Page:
Christ as King and Judge

Word Alive–Fr. Bel San Luis, SVD November 21, 2021/FEAST OF CHRIST THE KING

Today is the feast of Christ the King of the Universe. Is Christ really a king? Standing before Pilate, Christ did not deny it. But then he said, “My kingdom does not belong to this world” (Jn 18,36).

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In his book titled, His Word Resounds, Albert Cylwicki says: “Christ’s kingdom does not depend on military might, economic strength or political power. It is a spiritual kingdom that depends on faith, prayer and good works. It is a kingdom that promotes peace where there is violence, justice where there is exploitation and freedom where there is oppression.”

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In this Sunday gospel, the figure that’s presented is a king who will judge us. He will decide on that final day who will or will not share his kingdom forever. It’s a dreadful scene but for those who are faithful to Jesus’ teachings, it will be a day of glory.

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If you read carefully the parable of the Last Judgment (Mt. 25, 31-46), you will notice that our judgment will not depend on whether you’re a genius, a Miss Universe, the wealthiest man in the world, nor even on our long prayers. Obviously, these are important but the Lord is saying that wealth and talents should be shared at the service of the “least, last, and lost” of society. Hence, the question that will be asked is: How much have you done or not done for them?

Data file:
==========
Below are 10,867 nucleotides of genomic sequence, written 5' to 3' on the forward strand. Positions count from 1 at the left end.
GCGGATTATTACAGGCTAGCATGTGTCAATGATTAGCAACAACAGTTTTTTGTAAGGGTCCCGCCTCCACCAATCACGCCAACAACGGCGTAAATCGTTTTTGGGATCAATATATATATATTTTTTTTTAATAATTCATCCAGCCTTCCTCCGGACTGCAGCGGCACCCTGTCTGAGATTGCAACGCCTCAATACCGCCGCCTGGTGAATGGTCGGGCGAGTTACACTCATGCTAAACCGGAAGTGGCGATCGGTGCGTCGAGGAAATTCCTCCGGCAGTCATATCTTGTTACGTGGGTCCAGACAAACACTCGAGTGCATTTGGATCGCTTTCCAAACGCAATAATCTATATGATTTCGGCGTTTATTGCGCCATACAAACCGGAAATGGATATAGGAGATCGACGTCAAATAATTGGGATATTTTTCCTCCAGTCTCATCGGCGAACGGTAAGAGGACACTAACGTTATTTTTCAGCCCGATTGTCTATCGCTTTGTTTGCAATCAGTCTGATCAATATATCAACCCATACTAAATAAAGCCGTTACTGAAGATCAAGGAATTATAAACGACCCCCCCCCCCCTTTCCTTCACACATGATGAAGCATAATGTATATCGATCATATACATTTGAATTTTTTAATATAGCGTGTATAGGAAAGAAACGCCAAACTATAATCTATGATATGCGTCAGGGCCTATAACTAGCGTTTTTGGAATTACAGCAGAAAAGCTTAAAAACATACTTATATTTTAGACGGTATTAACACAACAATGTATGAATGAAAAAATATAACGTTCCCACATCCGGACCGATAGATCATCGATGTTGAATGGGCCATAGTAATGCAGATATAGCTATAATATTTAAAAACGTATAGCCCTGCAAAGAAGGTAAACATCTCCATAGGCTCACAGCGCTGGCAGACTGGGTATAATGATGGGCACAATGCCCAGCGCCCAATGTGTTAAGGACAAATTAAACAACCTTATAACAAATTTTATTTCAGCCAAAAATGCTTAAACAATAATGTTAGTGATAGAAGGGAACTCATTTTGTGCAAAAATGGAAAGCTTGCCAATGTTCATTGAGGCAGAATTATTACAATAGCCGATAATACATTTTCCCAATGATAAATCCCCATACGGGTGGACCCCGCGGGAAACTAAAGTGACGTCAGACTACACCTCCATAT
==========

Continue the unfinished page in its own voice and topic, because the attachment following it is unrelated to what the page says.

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The late Mother Teresa now a saint was so deeply moved by Jesus’ Parable of the Last Judgment that she left behind her work in a school and devoted her whole life among the poorest of the poor. She said, “I want to go to Heaven that’s why I follow Jesus’ teaching and devoting my life for the poor.”

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Of course, not all of us can emulate the difficult work of the late Mother Teresa of Calcutta. But we must always have the SPIRIT of charity that moves us to do works of mercy.

“When I do something good to others, especially those who cannot repay me,” someone said, “I feel immensely happy.” That’s fine. But doing good is not just a matter of nice feelings or an “extra-curricular” activity but rather a Christian obligation. This was the life led by the Lord “who went about doing good” (Acts 10,38). St. James reinforces that when he said: “Faith, without works, is dead.”

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Doing good could mean providing one’s helpers and workers security for their old age (SSS), sick leave or housing benefits. In this time of Covid-19 pandemic, the Lord expects us to reach out to the poor victims through financial help, food and medical needs, as well as prayers.

Somebody also said, “Put on a happy face. A cheery countenance can influence emotions and uplift spirits. This is true especially for those who work in hospitals, schools and government offices where you encounter a good number of glum faces going about their work like robots.”

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A man says: “What scares me most is when God says to St. Mother Teresa on Judgment Day, ‘Teresa, you should have done more good works.’

And there I am–right behind her!”

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The feast of Christ the King is a REMINDER of the Lord’s second coming and Final Judgment; likewise, it is a challenge to do more good works for the “least, the last, and the lost” of society.

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THE LIGHTER SIDE. A man confided to his friend, “I went to see my doctor about my heart ailment. He told me to change my lifestyle. No smoking, no drinking, no meat.”

“So what happened, did you change your lifestyle?” the friend said. “No…I changed my doctor,” he replied.

LESSON: Isn’t that our attitude towards God sometimes? We change Him if we don’t like his “prescription,” that is, to follow His commands and do good to the less fortunate. And if you don’t like Him, there’s the devil waiting for you.

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